To study the effects of RANKL inhibition on alveolar bone loss, an experimental ligature-induced model of periodontitis was used. A total of 32 rats were administered human OPG-Fc fusion protein (10 mg/kg) or vehicle by subcutaneous delivery twice weekly for 6 weeks. Negative or positive controls received no treatment or disease through vehicle delivery, respectively. Biopsies were harvested after 3 and 6 weeks, and mandibulae were evaluated by microcomputed tomography (microCT) and histology. Serum levels of human OPG-Fc and tartrate-resistant acid phosphatase-5b (TRAP-5b) were measured throughout the study by enzyme-linked immunosorbent assay (ELISA). Statistical analyses included analysis of variance (ANOVA) and Tukey tests.
Human OPG-Fc was detected in the sera of OPG-Fc-treated animals by 3 days and throughout the study. Serum TRAP-5b was sharply decreased by OPG-Fc treatment soon after OPG-Fc delivery and remained low for the observation period. Significant preservation of alveolar bone volume was observed among OPG-Fc-treated animals compared to the controls at weeks 3 and 6 (P <0.05). Descriptive histology revealed that OPG-Fc significantly suppressed osteoclast surface area at the alveolar crest.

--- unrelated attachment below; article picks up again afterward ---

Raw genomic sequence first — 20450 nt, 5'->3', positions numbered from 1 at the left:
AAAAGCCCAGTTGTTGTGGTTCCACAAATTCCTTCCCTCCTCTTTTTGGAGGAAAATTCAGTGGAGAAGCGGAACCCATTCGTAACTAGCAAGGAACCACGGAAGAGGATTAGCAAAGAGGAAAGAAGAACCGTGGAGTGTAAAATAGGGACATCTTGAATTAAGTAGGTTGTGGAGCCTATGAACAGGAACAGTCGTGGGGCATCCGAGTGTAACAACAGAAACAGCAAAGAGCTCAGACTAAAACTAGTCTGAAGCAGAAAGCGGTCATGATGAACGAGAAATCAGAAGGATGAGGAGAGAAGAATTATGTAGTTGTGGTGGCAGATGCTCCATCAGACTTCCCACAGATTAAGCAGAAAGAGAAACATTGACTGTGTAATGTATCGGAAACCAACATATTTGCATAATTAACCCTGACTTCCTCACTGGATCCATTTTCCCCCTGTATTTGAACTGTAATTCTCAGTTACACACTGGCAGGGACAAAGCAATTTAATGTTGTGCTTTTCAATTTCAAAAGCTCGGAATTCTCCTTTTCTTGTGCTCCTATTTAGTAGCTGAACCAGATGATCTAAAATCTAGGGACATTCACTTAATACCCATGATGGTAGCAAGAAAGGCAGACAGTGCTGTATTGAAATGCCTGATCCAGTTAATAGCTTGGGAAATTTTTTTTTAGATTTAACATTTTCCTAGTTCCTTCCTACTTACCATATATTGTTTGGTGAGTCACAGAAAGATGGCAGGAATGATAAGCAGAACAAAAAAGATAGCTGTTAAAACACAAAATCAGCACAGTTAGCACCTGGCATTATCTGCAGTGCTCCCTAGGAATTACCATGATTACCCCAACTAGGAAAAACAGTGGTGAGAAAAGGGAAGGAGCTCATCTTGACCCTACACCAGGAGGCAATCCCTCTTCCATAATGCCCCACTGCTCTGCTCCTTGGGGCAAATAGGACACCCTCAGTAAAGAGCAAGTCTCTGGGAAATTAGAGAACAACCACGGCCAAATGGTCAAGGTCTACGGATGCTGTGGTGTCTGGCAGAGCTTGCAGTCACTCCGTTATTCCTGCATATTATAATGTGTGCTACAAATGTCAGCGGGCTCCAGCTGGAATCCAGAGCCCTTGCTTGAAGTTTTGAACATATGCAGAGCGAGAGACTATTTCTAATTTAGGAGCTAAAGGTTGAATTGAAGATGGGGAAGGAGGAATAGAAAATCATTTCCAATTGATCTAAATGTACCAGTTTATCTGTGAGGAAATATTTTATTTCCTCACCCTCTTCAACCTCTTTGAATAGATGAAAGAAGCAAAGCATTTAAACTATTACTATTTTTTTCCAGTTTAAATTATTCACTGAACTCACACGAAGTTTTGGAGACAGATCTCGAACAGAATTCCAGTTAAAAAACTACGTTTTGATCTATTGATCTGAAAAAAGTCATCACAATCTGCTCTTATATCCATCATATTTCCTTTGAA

Systemic delivery of OPG-Fc inhibits alveolar bone resorption in experimental periodontitis, suggesting that RANKL inhibition may represent an important therapeutic strategy for the prevention of progressive alveolar bone loss.
Journal of Periodontology 07/2007; 78(7):1300-8. · 2.40 Impact Factor
[show abstract][hide abstract] ABSTRACT: Micro-computed tomography (micro-CT) offers significant potential for identifying mineralized structures. However, three-dimensional (3-D) micro-CT of alveolar bone has not been adapted readily for quantification. Moreover, conventional methods are not highly sensitive for analyzing bone loss or bone gain following periodontal disease or reconstructive therapy. The objective of this investigation was to develop a micro-CT methodology for quantifying tooth-supporting alveolar bone in 3-D following experimental preclinical situations of periodontitis or reconstructive therapy.